Tuesday, October 6, 2009

Martin's 2009 L'Eroica Adventure, Part I

Martin Appel from Germany reports on his 2009 L'Eroica adventure this past weekend in Chianti.

"L'Eroica, the Mecca for every classic vintage racing addict, had missed me up to now, or I had missed it. An unbearable situation! Now in 2009, finally no other obligations were in the way, the holiday balance still offers a few hard earned free days, and my friend Andreas’ enthusiasm supplies the necessary momentum. Gaiole in Chianti is our goal! Quick we arrange for a hotel room and post our registrations.

On the Friday before the race we load my trusty Granfondo bike carrier, the Passo di Brennero is quickly left behind and Zucchero’s “cosi celeste” soaks out of the stereo’s speakers. L'Eroica, here we come! We don’t carry a Bianchi, but my ‘61 Campagnolo equipped Rabeneick, Andreas’ borrowed Patelli Super Corsa with panto’ed Super Record and a modern cross bike we brought to explore the “strade bianche”, the dreaded gravel roads that are very common in the Tuscany and make up a major part of the course.

We manage to find our hotel and it even looks like its picture on the online booking service if you disregard the nuclear power plant right behind it. Among the guests are several combatants from Germany, France, and even the US; Robin from Seattle rode his uncle’s Olmo from the Milan airport and intends to take on the 200km distance.

A tasty supper rounds up this day, mostly consisting of “porcinos”, a local speciality. We end the day having Chianti and grappa with Robin. The conversation slowly gets more fundamental, our English more fluent, the evening longer…

On (late) Saturday morning, we go to Gaiole. This pleasant little town is filled to the brim with antique bikes, parts dealers, officials, and first and foremost with enthusiasts wearing wool jerseys. Our late registration is dealt with easily, as are the minor technical issues (”where did my money transfer end up at?!”); it takes no time at all, then we are proud owners of our starting numbers. I “register” my bike. This service is 20.-€ extra, and while the purpose remains unclear, it is a nice opportunity to meet some enthusiasts from all countries represented and to admire many stunning bikes. Also, I meet a lot of friends from real life as well as the Internet.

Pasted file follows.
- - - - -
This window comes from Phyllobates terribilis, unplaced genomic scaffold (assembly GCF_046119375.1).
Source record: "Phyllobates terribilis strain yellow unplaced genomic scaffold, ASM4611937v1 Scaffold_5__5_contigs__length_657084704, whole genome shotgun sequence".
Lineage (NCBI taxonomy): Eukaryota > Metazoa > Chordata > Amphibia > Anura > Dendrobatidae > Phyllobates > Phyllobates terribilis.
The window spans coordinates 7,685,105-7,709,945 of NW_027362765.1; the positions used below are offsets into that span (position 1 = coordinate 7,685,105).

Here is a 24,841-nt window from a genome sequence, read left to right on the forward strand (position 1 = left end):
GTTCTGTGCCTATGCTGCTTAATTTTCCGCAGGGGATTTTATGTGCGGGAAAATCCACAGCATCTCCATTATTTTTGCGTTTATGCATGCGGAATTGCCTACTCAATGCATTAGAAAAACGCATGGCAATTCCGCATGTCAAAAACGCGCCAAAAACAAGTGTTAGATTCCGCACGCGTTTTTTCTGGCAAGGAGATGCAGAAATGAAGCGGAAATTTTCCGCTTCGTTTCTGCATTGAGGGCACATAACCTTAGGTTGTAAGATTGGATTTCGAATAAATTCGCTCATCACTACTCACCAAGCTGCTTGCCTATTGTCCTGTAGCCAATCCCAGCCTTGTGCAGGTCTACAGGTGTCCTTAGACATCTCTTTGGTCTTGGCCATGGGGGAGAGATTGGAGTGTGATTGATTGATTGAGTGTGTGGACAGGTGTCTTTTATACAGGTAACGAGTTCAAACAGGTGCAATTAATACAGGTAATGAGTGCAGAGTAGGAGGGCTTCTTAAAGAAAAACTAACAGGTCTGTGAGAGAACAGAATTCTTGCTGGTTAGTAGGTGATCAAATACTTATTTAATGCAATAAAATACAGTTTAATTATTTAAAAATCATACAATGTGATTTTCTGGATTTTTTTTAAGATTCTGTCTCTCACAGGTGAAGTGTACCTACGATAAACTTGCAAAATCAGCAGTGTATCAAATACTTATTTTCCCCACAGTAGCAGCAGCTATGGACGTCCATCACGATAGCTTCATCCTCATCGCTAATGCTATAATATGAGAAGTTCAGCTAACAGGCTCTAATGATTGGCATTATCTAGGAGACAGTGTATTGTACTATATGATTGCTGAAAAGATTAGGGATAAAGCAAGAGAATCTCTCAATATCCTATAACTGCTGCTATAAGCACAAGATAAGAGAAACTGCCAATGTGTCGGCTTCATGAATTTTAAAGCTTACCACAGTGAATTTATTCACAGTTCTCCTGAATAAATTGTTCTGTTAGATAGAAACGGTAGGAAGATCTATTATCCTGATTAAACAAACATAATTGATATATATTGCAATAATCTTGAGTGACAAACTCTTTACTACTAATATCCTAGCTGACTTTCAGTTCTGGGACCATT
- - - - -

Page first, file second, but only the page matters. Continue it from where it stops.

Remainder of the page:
Then I ambush the parts market. Need a Molteni Jersey? No problem. A vintage derailleur? We have everything from a 1st generation Super Record to a Huret Champion in rusty or decent condition, also there is a Campagnolo Parigi Roubaix for sale. A Castorama Musette? A NOS Zeus or Mavic gruppo? Rubber hoods for Campy levers? We have them. Knitted Gloves? Leather shoes? Pick your size, signori. And of course complete bikes from restoration object to show condition, there seems to be nothing that isn’t available! A collectors paradise!

With an effort, i manage to restrain myself and escape with my bag only moderately full (and my pockets only moderately emptied). Overwhelmed of my own show of will power, me and Andreas have some Pasta and Chianti in the afternoon sun, then saddle or bikes for a first reconnaissance ride."

To be continued in Part II.

Photos by Martin Appel: Martin's 1961 Rabeneick, having a glass of Chianti wine, a Hetchins, drillium rear derailleur on a De Rosa, images from parts market

Stories, including cycling trip stories, for the Italian Cycling Journal welcome; contact veronaman@gmail.com. See here for a chance to win a T-shirt for submitting a ride story; contest ends October 31st.


  1. thanks ;)

    I understand it all, but not the wool shirts ;)

  2. Wonderful photo of the bike with the riders going along on the "strada bianca"! One of my dreams once I retire to Italy is to do this ride/race.

  3. do it next year, no need to retire ;)

  4. This looks like one of the coolest bike events ever.